Are $70 Next-Gen Games The New Reality?
I had a feeling, but I didn’t put it out into the universe on account of jinxing every gamer on Earth. We spent the last year or two hearing all about the Xbox Series X and PS5. More than graphics, games, or features, we keep hearing about power. Console power, polygons, new engines, you name it; power is the focus of this next console cycle. Considering what we expect from these two consoles, I was wondering if consumers would need to pay more for the new experience. In a lot of cases, consoles don’t make companies money. Games are where Sony and Microsoft can really gain profits, especially from titles they help publish. Well, $70 next-gen games are confirmed to be a thing. Will this apply to every next-gen game or will some stick to $60?
2K is First to Announce $70 Next-Gen Game
Image Credit: Sony
It’s upsetting to say this, but one of my favorite series of all-time is the first to announce a more expensive game price. 2K is planning on selling NBA 2K21 for $70. The current-gen option will still be set to $60, and if you want to play on both current and next-gen, it’s even more pricey. We learned from the Inside Xbox May 2020 Event that unlike Smart Delivery for Microsoft which upgrades games for free, 2K is offering a $100 Mabma Forever Edition named after the late Kobe Bryant. That’s a huge defeat for the consumer. Not to mention, the $100 edition only works within console families. So, if you own a PS4 but planned to switch to Xbox Series X, you can’t transfer the game.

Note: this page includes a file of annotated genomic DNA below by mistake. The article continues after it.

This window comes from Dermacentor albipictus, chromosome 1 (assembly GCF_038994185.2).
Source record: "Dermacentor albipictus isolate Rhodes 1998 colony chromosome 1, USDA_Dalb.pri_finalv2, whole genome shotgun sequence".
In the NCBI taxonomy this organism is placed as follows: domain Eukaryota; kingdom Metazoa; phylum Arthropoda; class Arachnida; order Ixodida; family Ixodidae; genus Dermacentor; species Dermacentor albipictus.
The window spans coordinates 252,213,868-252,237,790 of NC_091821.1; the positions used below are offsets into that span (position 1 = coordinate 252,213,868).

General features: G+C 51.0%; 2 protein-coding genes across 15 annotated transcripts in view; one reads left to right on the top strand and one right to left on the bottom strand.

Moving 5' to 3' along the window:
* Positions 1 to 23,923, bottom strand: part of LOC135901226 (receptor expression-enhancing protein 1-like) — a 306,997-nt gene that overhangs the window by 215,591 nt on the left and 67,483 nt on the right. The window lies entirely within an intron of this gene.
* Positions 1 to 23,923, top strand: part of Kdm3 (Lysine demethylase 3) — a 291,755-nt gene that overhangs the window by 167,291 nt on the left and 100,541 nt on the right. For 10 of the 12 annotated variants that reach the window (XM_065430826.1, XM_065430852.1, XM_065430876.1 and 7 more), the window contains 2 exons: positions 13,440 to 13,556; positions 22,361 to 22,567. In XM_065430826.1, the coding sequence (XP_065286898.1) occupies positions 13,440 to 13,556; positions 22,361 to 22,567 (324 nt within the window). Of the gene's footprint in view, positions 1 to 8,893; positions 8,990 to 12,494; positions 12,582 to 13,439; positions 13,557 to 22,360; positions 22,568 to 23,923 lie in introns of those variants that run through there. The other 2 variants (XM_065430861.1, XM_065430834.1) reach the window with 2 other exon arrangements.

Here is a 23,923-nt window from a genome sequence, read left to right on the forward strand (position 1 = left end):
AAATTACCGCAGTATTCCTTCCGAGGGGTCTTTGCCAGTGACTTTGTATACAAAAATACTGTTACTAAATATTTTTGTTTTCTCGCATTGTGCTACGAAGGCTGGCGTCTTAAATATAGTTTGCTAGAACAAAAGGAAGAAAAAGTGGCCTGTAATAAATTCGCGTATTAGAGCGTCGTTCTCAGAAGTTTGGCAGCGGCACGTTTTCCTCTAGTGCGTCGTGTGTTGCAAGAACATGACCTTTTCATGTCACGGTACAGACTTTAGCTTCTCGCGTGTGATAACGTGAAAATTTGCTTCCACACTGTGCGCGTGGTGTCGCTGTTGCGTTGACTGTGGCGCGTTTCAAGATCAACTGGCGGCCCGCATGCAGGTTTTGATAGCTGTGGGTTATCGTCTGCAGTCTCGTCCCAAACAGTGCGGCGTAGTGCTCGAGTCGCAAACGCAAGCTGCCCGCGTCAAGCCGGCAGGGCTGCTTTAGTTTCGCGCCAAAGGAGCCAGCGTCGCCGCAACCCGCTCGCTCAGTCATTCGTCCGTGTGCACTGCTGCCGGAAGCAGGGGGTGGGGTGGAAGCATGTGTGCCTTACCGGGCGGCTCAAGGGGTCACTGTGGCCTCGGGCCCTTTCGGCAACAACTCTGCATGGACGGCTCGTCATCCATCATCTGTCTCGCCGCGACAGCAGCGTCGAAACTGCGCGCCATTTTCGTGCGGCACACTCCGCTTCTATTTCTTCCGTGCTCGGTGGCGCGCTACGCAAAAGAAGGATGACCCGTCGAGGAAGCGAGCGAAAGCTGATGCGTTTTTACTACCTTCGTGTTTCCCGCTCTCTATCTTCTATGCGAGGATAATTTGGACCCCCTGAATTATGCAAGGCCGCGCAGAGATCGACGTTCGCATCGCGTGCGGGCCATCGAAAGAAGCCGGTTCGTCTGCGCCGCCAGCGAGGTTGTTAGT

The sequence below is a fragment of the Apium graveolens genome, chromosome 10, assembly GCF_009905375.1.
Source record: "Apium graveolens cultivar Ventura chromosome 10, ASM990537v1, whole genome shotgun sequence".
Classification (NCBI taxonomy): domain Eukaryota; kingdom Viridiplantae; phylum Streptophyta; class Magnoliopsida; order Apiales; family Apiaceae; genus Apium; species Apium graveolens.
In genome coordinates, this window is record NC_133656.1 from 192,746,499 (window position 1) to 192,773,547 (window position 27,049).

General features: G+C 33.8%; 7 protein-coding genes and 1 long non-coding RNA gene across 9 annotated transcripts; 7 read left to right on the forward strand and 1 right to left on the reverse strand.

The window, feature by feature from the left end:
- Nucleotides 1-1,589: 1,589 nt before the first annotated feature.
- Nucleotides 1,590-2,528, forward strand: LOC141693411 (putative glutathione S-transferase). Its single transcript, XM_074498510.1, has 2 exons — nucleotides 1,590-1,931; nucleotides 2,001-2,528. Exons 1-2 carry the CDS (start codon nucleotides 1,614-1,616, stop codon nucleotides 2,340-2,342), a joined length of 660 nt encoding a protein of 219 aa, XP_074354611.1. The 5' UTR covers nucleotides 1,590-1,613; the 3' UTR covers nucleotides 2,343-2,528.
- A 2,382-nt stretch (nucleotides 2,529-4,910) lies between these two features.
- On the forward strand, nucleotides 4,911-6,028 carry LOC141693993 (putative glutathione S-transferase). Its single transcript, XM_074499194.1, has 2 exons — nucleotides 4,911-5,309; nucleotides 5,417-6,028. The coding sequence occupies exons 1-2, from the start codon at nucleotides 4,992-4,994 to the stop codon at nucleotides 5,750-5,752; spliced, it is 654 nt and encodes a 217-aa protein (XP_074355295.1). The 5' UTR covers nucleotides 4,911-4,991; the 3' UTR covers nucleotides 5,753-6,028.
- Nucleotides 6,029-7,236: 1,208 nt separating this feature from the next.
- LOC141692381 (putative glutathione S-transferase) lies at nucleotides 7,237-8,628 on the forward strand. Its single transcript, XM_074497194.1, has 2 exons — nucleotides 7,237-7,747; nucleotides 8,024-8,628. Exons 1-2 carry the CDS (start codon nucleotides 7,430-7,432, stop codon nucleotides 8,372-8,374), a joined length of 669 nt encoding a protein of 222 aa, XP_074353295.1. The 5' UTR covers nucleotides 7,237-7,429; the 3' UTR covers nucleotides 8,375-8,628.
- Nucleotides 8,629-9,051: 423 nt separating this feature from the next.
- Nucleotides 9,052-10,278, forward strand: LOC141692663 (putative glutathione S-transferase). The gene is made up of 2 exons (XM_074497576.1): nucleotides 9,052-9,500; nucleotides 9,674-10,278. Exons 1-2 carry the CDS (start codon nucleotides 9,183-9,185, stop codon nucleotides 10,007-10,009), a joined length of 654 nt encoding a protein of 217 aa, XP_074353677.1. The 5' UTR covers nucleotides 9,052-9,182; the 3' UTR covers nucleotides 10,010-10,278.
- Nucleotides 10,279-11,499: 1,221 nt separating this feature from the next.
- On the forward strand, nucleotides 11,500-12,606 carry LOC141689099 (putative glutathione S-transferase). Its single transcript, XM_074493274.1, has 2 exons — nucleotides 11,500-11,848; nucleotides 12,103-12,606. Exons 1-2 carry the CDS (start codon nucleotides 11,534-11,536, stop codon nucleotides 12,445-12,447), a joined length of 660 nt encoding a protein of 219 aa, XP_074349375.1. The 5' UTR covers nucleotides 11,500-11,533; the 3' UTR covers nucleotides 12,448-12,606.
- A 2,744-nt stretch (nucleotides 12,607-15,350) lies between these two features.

Now, just because 2K is doing this with one game doesn’t mean everyone will. $70 next-gen games could very well be a developer’s choice and only apply to certain studios. For example, someone like Square Enix might charge $70 for their games. Overall, they are a huge successful studio that smaller operations can’t quite match. If a developer like Devolver charges less however, then some might be more inclined to buy their work. Unfortunately, many won’t know what the plan is until we hear more from Sony and Microsoft.
Changing Consoles, Changing Times
Image Credit: Xbox
We saw a price increase two generations ago from the Xbox/PS2 to the Xbox 360/PS3. Early 360 games from Microsoft were $50. Within a year, however, the norm became $60. A $10 difference might not seem like much, but it comes down to a 15% price increase. Things that cut down on those costs could be highly influential in consumer behavior over the next few years. Let’s walk through some scenarios.
Smart Delivery is already a huge plus for the Xbox Series X, and Sony might try to do something similar as the console release nears. For example, you can grab Cyberpunk 2077 on Xbox One and get the Series X copy for free. That’s consumer-friendly. Now, let’s consider how many people don’t buy games brand new. Many people, including myself in some cases, wait a few months for games to decrease in price before buying them. Will the $70 price tag make sales like $49.99 a steal? That’s only $10 less than games are now brand new. The pricing of games can really change how this console generation plays out.
Gaming is already an expensive hobby, but it could get more expensive if more developers and publishers move to the $70 next-gen games stance. If this is a dealbreaker for you, then let us know in the comments! Thanks for reading Comic Years for all things gaming, comics, and pop culture.
Taylor is the Gaming Editor of Comic Years and a lifelong fan of video games. He holds two degrees in Political Communication and wrote a Master's Thesis on resistance movements, race, and the exploitation of college athletes. His wife and two Toy Australian Sheppards keep him sane.